With 1.9 million competing participants, USA Triathlon has 140,000 annual members and 550,000 one-day pass members.  With a racing base of 15.5 million road racers, USA Track & Field has an annual membership of 115,000, 67% of which come from their youth program!

Notwithstanding the breakup of the AAU by the Amateur Sports Act of 1978, USATF remains a 19th century type organization trying to govern in a 21st century sporting world. Though it has a professional staff, the vast majority of the organization is volunteer-based. And it shows!  Its constituency spans cradle-to-grave all things running, jumping, and throwing, well beyond the scope of any single organization to properly govern, administer, much less promote and market with a budget of $23 million a year.  By comparison, the University of Florida athletic department has a $100 million budget.

The NCAA Final Four and Super Bowl game officials are selected based on year-round performance.  At a PGA Tour golf event all rulings are made by professionals from the Tour office.  Yet at the U.S. Indoors, well-intentioned, well-meaning, nice USATF volunteer officials seemed to be making it up as they went along, either intimidated or overwhelmed by the impassioned advocacy swirling around them.  Only after CEO Max Siegel stepped in after the fact did it all come out right with Grunewald getting reinstated as national champion.  But, Lord, what hashtag was made of it.

Try and try and try as it may to conform to the best practices of the modern era, when will it finally dawn on this sport – or maybe even Congress — that these old ways should be consigned to those old times?  There are non-overlapping magisteria involved.  Having volunteer officials and majority endemic sponsorship are two more penny-wise, pound-foolish vestiges of an old and tired system that has too many oppositional constituencies to ever function reliably, and so can’t keep from hobbling the very things it is tasked to advance.  In fact, it’s a massive frustration at all points on the compass, including for USATF itself. That’s how diabolically devious the NGB design has proven to be since inception.  On one side you want to cradle it. On the other you want to strangle it.  But that said, (deep breath) the experiment continues, and hopefully all parties will have learned and grown from the experience.



  1. This whole thing still bugs me. After watching today finals from Poland, it made me ask how have we fallen as a sport think about the US indoor embarrassment. It has nothing to do with a questionable filed protest and has little to do with an excited coach yelling at people.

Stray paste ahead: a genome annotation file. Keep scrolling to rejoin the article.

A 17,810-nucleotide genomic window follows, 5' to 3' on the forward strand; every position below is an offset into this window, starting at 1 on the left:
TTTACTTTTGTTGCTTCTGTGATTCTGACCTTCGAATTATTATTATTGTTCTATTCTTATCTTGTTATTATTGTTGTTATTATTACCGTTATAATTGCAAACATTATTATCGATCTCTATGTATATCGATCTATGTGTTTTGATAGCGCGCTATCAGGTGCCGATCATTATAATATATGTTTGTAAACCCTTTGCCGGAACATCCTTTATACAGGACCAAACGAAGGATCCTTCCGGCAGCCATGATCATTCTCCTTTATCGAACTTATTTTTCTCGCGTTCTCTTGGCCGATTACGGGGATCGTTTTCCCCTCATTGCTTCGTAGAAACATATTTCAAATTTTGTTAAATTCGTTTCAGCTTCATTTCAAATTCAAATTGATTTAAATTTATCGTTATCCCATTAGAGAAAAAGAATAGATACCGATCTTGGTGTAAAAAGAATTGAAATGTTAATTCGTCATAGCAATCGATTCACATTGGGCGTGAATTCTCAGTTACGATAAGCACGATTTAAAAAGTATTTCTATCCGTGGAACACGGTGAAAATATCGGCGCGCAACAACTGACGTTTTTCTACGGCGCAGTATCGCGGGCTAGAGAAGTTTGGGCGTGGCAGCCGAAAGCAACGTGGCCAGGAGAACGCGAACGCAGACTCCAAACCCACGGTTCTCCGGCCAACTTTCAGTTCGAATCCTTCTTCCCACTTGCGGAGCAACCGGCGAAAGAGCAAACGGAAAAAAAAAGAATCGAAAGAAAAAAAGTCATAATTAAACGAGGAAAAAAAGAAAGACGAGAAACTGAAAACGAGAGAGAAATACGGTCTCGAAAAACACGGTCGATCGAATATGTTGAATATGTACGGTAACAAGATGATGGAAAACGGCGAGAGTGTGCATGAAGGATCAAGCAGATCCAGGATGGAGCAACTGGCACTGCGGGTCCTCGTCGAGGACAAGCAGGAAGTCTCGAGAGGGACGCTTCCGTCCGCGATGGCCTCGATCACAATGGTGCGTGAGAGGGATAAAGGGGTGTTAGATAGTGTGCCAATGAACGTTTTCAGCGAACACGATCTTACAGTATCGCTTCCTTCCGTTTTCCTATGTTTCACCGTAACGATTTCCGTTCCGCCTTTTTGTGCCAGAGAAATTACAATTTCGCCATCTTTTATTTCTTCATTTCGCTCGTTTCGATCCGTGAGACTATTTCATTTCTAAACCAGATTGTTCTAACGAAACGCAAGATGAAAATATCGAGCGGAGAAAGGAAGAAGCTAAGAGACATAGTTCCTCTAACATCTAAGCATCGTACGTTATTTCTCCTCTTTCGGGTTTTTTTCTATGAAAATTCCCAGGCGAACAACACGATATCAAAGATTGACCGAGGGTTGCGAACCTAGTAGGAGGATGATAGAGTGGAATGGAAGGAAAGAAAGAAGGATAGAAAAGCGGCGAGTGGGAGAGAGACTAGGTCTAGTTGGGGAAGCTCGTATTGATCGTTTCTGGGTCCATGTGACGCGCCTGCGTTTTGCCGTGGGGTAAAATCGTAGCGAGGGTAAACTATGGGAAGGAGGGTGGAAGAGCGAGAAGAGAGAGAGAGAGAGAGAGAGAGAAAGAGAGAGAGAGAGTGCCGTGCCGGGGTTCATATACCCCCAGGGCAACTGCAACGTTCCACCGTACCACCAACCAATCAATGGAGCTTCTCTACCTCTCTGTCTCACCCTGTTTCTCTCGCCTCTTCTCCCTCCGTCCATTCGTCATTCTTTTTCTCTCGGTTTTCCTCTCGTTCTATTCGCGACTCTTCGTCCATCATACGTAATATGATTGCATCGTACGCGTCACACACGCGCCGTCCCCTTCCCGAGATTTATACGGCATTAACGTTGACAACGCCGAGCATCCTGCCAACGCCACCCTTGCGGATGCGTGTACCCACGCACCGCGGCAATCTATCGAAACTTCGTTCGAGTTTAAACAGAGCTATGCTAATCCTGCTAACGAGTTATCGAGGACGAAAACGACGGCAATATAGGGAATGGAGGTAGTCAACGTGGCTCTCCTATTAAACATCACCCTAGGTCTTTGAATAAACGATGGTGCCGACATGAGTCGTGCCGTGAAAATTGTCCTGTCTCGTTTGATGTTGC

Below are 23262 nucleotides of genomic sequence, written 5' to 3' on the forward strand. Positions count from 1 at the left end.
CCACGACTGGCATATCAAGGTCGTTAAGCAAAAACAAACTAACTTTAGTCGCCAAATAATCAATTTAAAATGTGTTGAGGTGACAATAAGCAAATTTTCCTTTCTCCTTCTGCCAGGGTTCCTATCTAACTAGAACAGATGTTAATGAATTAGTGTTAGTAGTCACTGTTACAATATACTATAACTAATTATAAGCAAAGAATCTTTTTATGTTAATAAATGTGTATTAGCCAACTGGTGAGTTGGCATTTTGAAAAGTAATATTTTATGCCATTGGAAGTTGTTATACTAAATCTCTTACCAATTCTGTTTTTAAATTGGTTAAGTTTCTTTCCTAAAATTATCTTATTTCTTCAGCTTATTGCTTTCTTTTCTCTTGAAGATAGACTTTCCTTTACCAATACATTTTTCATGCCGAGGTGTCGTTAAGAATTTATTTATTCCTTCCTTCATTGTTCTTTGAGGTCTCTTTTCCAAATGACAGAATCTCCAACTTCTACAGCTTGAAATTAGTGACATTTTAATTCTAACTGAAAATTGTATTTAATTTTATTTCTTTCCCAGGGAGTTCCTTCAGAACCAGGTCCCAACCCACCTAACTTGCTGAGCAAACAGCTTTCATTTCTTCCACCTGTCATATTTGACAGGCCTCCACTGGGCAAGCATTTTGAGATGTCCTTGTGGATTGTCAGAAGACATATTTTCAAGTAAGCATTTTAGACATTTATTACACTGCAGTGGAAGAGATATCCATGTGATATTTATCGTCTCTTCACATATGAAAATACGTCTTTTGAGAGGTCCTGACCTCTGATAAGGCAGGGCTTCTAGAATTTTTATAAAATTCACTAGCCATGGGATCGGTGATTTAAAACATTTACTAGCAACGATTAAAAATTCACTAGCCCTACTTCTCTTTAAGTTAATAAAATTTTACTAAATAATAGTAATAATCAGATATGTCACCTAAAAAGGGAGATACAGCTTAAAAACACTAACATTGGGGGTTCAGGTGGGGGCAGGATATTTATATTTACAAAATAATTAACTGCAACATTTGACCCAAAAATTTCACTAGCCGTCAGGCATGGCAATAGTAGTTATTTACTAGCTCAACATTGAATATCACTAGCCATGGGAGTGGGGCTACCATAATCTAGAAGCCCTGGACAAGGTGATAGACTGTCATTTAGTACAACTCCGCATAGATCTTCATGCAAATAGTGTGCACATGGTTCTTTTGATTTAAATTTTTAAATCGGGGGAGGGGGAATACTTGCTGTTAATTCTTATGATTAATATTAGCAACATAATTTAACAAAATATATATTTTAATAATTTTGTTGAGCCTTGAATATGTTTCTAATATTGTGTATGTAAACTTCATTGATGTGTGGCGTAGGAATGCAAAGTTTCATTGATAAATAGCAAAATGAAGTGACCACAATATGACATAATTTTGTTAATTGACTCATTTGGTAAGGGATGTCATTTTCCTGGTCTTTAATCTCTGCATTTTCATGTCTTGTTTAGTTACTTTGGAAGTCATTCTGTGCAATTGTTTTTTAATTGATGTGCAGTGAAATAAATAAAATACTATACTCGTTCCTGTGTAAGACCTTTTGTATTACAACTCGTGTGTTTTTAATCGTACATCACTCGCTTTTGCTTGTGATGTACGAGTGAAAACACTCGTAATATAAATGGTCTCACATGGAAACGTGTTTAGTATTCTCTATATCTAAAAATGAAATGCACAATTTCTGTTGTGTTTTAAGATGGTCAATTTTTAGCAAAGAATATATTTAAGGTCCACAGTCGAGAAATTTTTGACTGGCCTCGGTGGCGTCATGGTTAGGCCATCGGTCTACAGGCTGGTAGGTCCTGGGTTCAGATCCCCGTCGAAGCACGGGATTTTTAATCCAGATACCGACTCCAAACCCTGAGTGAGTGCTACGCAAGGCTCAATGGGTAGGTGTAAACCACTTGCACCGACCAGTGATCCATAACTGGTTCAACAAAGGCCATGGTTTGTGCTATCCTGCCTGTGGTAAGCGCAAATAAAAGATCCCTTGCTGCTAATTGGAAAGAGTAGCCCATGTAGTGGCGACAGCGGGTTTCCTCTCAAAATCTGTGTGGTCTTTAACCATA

What we have is a total lack of accountability from a sponsor overstepping its reach a group of officials that were swayed in some form or another to change their twice confirmed ruling , a governing organization that totally side stepped the issue and finally a apathetic group of athletes.
    Sponsor – If Nike played its card to overturn the protest , they have overstepped their boundaries as a sponsor in attempting influence the outcome of a competition.
    Officials – They allowed themselves to be unduly swayed. If they did this under pressure or threat they then can be seen as corruptible to outside influence and come into question of how many times this has happened before. This type of corruptible practice brings into question the entire officiating organization and its standards. Guess they don’t care how they look to the public or athletes.
    Governing Body- Stick your head in the sand approach that now become a tactic or strategy when something questionable comes to the surface. With no way to hold anybody in the private brotherhood organization accountable the practice will continue.
    Athletes – I guess they don’t realize that with an overreaching sponsor, corruptible officials with swaying standards and a non athlete supportive governing body that at any competition at any point in time their outcome of can be influenced with undue pressure. Holding hands walking off the track is a nice photo op , how about sitting down on the track in protest and stopping the meet until somebody from the governing body steps forth and explains what happened.
    What to do ? If someone used the Nike card that individual should be suspended from attending a USATF events for one year. The officials that overturned the ruling should be suspended from being able to make any sort of rulings going forward and participating in any officiating that could influence the outcome of a competition.
    If a USTAF executive made a request to overturn the ruling they should be fired on the spot.
    Sorry for the ramble , I feel better now.

  2. Toni, this is the most objective and articulate analysis of the “Incidents in Albuquerque” that I have seen. I tip my hat to you.

  3. Thank you, Toni, for writing the first and (so far as I’ve seen) only intelligent comments about the events in Albuquerque.

  4. Love Toni Reavis always excellent take on everything running. This piece is no different! Toni if you see this please write about the current awful trend (in my opinion) of the Disneyfication of running. If I see one more grown person in a tiara and a tutu at one of Disneys princess themed races I might have to click my heels together and ask Fred Lebow to return on a freakin broom. Now the latest from the magic kingdom is a super hero themed event? I am certain that 10,000 people will show up dressed as aquaman and spidey and it seriously pains me. Is this really the new running? Argghhhh